Kobe Bryant’s career has almost ended. There are few details left to ponder about Wednesday’s finale.
His playing time against the Utah Jazz is still a mystery.
“I know the fans, they would love to see [him] out there for 48 minutes,” Lakers Coach Byron Scott said Monday. “That’s not going to happen, I can tell you that.”
Scott was reluctant to reveal how many minutes he and Bryant agreed upon for Bryant’s career-capper, but indicated it would be more than any other game this season.
The 37 minutes Bryant played in November against Toronto didn’t translate to a lot of activity — he had 10 points on five-for-13 shooting.
He scoffed at playing the entire game Wednesday when asked about it a couple of days ago. That only happens in video games these days, he added.
Bryant is averaging about 28 minutes a game in his 20th NBA season. He will play in 66 of the Lakers’ 82 games, a surprise after his previous three seasons ended earlier than expected because of injuries.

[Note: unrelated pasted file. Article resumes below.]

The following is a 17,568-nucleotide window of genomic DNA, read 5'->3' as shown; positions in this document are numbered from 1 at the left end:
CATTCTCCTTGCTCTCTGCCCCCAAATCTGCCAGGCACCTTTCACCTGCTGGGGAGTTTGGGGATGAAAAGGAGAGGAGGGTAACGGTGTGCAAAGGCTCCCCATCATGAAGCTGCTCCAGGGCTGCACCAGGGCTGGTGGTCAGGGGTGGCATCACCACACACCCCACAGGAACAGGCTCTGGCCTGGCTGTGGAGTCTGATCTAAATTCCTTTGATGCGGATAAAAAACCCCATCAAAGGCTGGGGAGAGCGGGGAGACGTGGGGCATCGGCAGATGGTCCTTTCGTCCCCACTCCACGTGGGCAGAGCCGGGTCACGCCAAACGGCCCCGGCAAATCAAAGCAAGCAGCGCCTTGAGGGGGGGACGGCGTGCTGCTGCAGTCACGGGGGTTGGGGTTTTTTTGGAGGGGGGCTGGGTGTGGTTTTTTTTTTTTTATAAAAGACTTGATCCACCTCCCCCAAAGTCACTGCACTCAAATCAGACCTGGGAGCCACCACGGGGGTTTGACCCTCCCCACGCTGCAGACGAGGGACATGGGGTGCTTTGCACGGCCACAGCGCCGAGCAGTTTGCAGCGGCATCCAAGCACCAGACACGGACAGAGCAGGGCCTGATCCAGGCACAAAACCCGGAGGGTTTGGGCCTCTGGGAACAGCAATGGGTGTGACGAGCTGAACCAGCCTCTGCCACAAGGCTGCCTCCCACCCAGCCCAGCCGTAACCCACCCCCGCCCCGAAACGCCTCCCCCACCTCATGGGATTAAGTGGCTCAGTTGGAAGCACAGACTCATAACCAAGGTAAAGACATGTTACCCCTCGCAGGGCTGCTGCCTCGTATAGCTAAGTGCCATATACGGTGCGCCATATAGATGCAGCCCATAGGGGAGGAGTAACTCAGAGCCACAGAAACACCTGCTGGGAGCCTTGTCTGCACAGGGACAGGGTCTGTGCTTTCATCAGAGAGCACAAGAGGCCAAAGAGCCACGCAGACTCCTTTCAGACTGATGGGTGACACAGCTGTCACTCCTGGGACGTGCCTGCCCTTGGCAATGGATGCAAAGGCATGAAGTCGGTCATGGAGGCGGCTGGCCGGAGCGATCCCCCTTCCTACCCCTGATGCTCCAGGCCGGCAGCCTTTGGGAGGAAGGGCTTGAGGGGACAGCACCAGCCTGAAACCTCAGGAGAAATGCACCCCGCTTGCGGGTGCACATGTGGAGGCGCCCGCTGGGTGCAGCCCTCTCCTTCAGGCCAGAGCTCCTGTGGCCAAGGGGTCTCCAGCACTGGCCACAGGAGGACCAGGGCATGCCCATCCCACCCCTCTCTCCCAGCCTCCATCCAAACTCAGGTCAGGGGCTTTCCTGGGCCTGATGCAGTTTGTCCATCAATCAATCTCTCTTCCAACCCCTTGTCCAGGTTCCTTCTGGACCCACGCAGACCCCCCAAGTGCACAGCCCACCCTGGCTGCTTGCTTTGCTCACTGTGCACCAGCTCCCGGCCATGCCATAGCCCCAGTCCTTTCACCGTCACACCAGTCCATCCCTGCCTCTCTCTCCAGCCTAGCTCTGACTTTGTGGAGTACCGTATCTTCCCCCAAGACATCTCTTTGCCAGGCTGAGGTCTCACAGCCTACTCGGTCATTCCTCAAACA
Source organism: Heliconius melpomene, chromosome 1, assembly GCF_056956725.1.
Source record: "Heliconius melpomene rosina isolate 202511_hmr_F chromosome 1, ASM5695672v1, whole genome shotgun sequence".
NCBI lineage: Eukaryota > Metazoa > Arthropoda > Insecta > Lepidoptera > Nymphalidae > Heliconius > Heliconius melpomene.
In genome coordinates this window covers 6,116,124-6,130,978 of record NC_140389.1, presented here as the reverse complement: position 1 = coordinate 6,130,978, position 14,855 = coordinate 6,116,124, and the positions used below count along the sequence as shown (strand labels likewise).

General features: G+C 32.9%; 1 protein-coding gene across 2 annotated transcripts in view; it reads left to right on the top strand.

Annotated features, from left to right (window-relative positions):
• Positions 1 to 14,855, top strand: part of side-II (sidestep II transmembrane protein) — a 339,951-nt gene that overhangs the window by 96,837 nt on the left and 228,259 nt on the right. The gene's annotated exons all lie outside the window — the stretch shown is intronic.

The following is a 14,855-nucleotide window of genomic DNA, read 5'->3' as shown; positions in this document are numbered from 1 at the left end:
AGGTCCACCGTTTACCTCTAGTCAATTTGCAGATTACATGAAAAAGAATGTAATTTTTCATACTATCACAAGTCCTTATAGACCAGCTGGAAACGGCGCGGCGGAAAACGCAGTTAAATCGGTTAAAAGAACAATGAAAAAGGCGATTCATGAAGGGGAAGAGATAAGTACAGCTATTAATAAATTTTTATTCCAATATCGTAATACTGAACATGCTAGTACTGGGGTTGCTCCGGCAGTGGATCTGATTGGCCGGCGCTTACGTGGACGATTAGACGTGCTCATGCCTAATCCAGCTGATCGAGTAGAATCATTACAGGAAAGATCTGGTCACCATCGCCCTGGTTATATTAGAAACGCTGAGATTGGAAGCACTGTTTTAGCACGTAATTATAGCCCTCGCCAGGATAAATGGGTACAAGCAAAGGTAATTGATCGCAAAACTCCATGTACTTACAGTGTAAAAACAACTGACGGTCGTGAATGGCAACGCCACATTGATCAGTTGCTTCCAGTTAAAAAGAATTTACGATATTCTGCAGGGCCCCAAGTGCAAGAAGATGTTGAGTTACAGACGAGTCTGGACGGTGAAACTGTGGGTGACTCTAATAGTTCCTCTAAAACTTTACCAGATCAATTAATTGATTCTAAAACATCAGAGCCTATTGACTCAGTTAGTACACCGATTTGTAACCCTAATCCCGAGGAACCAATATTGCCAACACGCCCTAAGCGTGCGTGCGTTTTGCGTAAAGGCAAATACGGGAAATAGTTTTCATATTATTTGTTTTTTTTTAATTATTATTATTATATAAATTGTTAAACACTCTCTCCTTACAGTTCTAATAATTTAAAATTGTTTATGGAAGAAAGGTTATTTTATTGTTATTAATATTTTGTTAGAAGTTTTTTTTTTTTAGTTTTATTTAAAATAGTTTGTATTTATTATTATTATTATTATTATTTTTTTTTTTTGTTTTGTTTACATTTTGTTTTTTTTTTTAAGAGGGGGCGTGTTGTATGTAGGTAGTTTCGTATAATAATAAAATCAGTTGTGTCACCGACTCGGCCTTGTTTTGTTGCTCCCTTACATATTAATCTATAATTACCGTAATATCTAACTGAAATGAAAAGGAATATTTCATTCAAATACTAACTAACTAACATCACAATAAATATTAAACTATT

Bryant, 37, rarely took part in practice this season and almost never attended morning shootaround on game days.
“If he could have practiced every day, he would have, but that would have been a detriment to him and us,” Scott said. “We just felt it was best a long time ago to just say, ‘Hey, let’s shut down practice and try to save your legs as much as possible so you can play these games.’
Scott kept trying to get dinner with Bryant the last few weeks but it didn’t happen.
It’s been “chaotic” lately, Scott said accurately, referring to the final lap of Bryant’s goodbye tour, but the Lakers coach wouldn’t be denied.
“Once the season’s over … I’ll give him a text and go down to Orange County and play some golf and then meet him for dinner,” he said. “Just kind of reminisce over the 20 years that we’ve known each other and reminisce a little bit over the last two years. I know we’ll stay in contact. He already told me he’s going to talk me off the ledge if he has to next year.”
One of Scott’s favorite analogies is needing to be talked off the ledge when times are tough, when the losses stack up. It happened quite a few times as the Lakers headed toward their worst season ever.
“He makes $25 million. I think he buys,” Scott said. “I don’t make that much so I’m going to put it on his tab.”